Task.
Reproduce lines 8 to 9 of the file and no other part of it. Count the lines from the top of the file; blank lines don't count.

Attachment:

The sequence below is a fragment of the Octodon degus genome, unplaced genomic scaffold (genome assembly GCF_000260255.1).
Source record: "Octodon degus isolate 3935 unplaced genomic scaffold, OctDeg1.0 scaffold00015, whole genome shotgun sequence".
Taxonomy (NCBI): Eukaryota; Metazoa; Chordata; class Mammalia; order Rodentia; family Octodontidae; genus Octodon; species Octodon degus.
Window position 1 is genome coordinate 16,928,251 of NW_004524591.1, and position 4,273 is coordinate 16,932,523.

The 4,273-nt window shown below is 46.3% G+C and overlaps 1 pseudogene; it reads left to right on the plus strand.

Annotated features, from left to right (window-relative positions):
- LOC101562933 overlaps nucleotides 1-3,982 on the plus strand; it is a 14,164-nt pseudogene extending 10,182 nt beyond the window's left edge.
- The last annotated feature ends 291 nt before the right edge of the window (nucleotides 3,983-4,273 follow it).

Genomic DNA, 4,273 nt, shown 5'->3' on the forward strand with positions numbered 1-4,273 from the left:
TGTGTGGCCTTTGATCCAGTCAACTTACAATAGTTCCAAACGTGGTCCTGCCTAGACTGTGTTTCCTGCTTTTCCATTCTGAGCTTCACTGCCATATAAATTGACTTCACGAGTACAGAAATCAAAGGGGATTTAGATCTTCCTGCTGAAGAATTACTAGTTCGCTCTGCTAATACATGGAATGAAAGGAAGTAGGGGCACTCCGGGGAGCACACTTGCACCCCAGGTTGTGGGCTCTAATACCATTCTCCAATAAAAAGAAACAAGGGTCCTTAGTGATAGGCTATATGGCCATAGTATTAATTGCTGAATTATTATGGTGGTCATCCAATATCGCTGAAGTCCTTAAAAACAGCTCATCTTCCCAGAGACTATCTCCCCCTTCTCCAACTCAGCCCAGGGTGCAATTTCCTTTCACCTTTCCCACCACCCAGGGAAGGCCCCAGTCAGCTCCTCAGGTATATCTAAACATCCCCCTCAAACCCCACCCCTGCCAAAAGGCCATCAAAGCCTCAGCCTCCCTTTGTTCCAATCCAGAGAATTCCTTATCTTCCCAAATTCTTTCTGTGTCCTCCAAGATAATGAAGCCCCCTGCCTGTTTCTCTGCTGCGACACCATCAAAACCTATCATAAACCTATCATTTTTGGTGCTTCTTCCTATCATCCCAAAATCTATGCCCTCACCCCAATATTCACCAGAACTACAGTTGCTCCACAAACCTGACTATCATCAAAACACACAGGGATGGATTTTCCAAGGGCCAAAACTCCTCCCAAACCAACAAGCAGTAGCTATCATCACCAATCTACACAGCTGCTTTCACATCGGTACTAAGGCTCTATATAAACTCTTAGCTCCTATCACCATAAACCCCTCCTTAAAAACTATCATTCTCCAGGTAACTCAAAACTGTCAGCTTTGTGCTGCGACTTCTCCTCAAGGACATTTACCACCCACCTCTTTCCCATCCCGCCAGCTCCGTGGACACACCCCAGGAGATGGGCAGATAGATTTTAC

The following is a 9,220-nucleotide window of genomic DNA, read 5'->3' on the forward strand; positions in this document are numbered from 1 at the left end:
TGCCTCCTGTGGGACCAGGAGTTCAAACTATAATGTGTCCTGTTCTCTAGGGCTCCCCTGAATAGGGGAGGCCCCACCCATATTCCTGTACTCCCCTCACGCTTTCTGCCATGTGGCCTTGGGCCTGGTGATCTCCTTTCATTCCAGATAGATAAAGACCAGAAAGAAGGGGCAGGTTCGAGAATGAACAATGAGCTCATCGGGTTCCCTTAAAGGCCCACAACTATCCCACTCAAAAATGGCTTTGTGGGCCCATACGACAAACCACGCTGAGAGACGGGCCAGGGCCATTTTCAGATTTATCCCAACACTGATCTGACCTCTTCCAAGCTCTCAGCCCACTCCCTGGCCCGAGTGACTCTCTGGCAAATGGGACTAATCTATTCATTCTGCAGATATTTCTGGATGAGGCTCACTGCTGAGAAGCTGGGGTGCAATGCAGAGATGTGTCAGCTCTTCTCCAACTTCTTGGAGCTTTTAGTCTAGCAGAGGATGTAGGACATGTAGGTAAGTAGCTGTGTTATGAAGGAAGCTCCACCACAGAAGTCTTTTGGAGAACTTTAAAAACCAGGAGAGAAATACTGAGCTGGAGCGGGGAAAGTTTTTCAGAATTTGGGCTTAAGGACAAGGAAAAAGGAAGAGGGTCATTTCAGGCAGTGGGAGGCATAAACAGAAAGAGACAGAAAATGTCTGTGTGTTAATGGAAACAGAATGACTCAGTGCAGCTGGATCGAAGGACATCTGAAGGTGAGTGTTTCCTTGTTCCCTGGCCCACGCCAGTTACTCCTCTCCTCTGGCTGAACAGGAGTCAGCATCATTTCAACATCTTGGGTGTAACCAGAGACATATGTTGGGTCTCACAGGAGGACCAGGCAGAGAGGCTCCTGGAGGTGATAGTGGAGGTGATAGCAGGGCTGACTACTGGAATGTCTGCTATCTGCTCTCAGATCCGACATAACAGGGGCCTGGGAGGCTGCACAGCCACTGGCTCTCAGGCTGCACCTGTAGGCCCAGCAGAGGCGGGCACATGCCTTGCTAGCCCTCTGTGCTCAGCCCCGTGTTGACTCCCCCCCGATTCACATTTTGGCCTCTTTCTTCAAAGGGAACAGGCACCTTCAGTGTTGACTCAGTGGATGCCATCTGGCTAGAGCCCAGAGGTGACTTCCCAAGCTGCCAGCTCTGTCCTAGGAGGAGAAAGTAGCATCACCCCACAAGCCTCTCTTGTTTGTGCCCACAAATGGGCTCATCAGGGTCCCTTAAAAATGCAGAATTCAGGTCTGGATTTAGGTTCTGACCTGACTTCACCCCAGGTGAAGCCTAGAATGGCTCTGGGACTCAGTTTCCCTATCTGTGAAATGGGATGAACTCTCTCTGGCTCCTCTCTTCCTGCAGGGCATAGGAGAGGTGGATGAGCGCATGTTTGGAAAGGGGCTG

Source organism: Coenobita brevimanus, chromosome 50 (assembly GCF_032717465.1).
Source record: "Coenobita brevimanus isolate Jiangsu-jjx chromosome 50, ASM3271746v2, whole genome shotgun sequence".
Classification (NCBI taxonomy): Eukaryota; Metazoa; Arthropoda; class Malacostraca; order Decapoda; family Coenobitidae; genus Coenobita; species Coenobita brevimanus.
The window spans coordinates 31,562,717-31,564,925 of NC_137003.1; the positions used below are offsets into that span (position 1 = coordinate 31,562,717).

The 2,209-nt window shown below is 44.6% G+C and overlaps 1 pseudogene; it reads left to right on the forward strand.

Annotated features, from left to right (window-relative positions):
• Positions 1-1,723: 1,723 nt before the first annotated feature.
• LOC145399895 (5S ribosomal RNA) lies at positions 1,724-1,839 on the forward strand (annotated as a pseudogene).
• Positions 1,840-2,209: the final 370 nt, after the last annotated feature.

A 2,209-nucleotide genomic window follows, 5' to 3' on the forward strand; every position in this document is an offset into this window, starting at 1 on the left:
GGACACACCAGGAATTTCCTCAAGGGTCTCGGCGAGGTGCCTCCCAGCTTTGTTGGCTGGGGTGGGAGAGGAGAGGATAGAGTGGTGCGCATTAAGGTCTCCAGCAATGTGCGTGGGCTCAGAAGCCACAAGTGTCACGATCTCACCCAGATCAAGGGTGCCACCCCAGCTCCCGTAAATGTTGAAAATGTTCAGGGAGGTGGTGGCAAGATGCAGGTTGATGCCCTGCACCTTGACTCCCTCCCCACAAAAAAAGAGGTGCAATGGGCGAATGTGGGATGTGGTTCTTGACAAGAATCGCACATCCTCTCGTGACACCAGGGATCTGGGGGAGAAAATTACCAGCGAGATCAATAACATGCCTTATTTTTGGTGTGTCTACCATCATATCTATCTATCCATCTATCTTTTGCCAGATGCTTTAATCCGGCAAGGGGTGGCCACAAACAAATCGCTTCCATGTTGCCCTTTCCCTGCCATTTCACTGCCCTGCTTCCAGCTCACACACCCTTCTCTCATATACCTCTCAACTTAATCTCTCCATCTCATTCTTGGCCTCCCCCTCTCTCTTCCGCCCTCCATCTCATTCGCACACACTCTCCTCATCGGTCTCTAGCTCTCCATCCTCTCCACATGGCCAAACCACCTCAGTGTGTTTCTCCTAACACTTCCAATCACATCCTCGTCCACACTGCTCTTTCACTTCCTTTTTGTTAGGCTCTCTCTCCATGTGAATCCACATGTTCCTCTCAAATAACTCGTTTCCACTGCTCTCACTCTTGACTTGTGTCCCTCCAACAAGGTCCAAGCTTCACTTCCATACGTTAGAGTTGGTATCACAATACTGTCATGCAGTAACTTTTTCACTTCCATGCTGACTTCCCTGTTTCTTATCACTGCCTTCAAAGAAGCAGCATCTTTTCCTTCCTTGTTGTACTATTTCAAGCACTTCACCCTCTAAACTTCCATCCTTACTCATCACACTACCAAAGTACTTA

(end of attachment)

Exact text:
- The last annotated feature ends 291 nt before the right edge of the window (nucleotides 3,983-4,273 follow it).

Genomic DNA, 4,273 nt, shown 5'->3' on the forward strand with positions numbered 1-4,273 from the left: